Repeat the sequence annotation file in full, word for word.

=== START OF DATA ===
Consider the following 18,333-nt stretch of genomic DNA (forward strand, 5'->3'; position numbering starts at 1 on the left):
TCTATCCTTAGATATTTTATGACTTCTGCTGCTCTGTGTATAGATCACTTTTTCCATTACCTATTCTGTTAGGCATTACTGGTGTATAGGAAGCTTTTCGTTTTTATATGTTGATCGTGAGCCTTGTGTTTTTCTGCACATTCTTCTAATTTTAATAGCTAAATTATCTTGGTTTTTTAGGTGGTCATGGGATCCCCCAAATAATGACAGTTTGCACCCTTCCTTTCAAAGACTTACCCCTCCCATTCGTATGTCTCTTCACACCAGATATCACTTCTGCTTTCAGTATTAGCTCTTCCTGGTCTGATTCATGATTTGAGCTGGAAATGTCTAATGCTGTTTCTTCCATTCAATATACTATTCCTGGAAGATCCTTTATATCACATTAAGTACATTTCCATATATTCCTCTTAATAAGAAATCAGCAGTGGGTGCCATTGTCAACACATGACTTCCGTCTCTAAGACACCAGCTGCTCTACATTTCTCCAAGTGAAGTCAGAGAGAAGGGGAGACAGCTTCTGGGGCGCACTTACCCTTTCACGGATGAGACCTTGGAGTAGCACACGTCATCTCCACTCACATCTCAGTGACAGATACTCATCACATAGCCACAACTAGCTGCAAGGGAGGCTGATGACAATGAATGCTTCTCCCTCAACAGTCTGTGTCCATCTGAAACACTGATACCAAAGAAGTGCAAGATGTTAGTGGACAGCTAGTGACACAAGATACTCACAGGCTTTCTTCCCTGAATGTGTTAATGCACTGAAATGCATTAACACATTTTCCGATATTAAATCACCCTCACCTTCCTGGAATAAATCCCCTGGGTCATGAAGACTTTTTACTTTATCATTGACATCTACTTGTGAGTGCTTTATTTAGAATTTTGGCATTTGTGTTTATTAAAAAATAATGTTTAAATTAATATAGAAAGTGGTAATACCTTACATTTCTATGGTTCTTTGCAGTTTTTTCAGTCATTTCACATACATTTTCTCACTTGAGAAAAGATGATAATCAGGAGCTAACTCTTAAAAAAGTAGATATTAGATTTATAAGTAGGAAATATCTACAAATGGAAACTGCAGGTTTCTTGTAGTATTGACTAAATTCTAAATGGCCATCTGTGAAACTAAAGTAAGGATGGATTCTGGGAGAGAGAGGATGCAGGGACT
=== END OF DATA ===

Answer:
Consider the following 18,333-nt stretch of genomic DNA (forward strand, 5'->3'; position numbering starts at 1 on the left):
TCTATCCTTAGATATTTTATGACTTCTGCTGCTCTGTGTATAGATCACTTTTTCCATTACCTATTCTGTTAGGCATTACTGGTGTATAGGAAGCTTTTCGTTTTTATATGTTGATCGTGAGCCTTGTGTTTTTCTGCACATTCTTCTAATTTTAATAGCTAAATTATCTTGGTTTTTTAGGTGGTCATGGGATCCCCCAAATAATGACAGTTTGCACCCTTCCTTTCAAAGACTTACCCCTCCCATTCGTATGTCTCTTCACACCAGATATCACTTCTGCTTTCAGTATTAGCTCTTCCTGGTCTGATTCATGATTTGAGCTGGAAATGTCTAATGCTGTTTCTTCCATTCAATATACTATTCCTGGAAGATCCTTTATATCACATTAAGTACATTTCCATATATTCCTCTTAATAAGAAATCAGCAGTGGGTGCCATTGTCAACACATGACTTCCGTCTCTAAGACACCAGCTGCTCTACATTTCTCCAAGTGAAGTCAGAGAGAAGGGGAGACAGCTTCTGGGGCGCACTTACCCTTTCACGGATGAGACCTTGGAGTAGCACACGTCATCTCCACTCACATCTCAGTGACAGATACTCATCACATAGCCACAACTAGCTGCAAGGGAGGCTGATGACAATGAATGCTTCTCCCTCAACAGTCTGTGTCCATCTGAAACACTGATACCAAAGAAGTGCAAGATGTTAGTGGACAGCTAGTGACACAAGATACTCACAGGCTTTCTTCCCTGAATGTGTTAATGCACTGAAATGCATTAACACATTTTCCGATATTAAATCACCCTCACCTTCCTGGAATAAATCCCCTGGGTCATGAAGACTTTTTACTTTATCATTGACATCTACTTGTGAGTGCTTTATTTAGAATTTTGGCATTTGTGTTTATTAAAAAATAATGTTTAAATTAATATAGAAAGTGGTAATACCTTACATTTCTATGGTTCTTTGCAGTTTTTTCAGTCATTTCACATACATTTTCTCACTTGAGAAAAGATGATAATCAGGAGCTAACTCTTAAAAAAGTAGATATTAGATTTATAAGTAGGAAATATCTACAAATGGAAACTGCAGGTTTCTTGTAGTATTGACTAAATTCTAAATGGCCATCTGTGAAACTAAAGTAAGGATGGATTCTGGGAGAGAGAGGATGCAGGGACT